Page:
The Northern Maine mountain will be forced to rely on natural snow this winter.
Wednesday, December 20, 2023, NewEnglandSkiIndustry.com
Somber news continues to emerge as ski resorts assess damage from Monday's catastrophic rain storm. In a Facebook post today, the non-profit operator of Big Squaw Mountain announced that their snowmaking dam failed.
Friends of the Mountain started the post by saying, "We would be lying if we said everything was fine. It’s not fine," adding, "Overnight, the force of melting snowpack was so strong it broke concrete walls. What you see is only the a part of the damage at the base. The ground is still too soft for equipment to inspect the trails. Now 100% dependent on natural snow, we will open for skiing when the snow accumulates."
Located near Moosehead Lake, Squaw Mountain debuted in 1963 as a T-Bar served ski area, expanding its vertical drop to 1,700 feet with the installation of a double chairlift in 1967. Snowmaking was installed in 1970. In 1974, Scott Paper Company gave the resort to the State of Maine, which struggled with it for a dozen years before selling it in 1986. The resort subsequently went through a series of owners and operators until James Confalone acquired it in 1995. A March 2004 upper chairlift failure resulted in skiing being limited to the lower mountain until the entire operation ceased in 2010.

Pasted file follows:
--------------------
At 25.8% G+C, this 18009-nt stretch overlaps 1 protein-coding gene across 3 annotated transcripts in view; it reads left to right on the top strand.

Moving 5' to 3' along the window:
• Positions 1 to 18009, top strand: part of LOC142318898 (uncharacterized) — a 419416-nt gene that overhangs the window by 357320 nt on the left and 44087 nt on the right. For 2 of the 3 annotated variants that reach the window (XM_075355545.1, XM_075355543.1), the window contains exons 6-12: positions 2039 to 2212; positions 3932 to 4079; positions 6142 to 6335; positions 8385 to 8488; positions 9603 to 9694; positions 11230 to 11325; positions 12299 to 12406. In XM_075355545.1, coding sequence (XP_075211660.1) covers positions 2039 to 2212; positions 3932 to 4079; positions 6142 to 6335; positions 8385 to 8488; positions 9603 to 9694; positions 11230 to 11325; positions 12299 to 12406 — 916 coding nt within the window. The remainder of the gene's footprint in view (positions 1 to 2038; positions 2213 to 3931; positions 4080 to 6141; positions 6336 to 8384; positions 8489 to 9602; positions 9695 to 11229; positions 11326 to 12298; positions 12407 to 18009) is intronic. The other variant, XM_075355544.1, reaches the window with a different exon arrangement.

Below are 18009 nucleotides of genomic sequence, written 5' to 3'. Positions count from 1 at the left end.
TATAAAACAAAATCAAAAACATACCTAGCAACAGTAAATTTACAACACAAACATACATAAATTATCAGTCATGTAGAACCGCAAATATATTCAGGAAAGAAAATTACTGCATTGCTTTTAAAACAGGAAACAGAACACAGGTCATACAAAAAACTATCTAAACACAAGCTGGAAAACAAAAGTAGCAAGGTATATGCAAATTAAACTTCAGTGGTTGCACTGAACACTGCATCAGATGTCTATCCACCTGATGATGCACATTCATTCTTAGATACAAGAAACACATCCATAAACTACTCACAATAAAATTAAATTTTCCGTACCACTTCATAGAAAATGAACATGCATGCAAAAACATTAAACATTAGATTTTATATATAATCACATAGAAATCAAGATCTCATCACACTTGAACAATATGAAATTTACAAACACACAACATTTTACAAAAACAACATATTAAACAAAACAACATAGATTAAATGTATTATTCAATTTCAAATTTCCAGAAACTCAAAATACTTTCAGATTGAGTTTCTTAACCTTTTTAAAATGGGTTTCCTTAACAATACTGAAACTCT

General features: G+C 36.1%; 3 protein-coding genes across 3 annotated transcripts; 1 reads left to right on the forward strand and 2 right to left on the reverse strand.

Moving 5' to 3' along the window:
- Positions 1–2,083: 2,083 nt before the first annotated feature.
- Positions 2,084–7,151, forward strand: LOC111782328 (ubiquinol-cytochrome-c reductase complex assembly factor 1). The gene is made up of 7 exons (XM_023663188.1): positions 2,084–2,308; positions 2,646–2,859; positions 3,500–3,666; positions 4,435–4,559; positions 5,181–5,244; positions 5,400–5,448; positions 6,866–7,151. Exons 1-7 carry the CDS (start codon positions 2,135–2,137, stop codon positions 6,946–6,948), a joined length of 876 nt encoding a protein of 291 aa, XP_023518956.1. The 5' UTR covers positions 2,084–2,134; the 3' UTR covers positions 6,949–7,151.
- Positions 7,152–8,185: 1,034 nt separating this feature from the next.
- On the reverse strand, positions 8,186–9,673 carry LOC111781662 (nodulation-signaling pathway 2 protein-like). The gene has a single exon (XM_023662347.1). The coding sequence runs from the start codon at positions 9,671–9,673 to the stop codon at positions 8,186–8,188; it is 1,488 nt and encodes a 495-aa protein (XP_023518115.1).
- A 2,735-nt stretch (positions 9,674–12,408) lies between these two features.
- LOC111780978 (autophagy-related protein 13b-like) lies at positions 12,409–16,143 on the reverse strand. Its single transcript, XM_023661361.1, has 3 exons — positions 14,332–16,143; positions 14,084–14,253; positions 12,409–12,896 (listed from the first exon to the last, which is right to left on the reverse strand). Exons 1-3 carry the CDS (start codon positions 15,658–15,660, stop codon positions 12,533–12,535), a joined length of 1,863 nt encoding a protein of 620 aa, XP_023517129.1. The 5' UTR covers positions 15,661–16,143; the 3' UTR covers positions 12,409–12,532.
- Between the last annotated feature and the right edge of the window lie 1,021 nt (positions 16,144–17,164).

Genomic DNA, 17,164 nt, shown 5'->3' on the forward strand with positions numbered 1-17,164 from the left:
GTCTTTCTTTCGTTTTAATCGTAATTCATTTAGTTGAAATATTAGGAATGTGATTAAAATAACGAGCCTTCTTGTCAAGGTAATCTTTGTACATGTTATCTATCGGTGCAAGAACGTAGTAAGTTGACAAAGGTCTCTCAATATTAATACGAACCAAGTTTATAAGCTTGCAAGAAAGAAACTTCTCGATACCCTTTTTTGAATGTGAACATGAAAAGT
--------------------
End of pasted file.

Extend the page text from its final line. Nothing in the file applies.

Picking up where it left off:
After sitting idle for two years, the Friends of Squaw Mountain Big Squaw for the 2012-13 season. The non-profit later became known as Friends of the Mountain and has continued to invest in the area, including reclaiming trails and buildings and installing a novice carpet lift. The group resurrected the snowmaking system for the 2014-15 season. A Borvig triple chairlift currently serves 660 vertical feet of terrain. A 13-passenger snowcat was acquired this year to provide access to the upper mountain.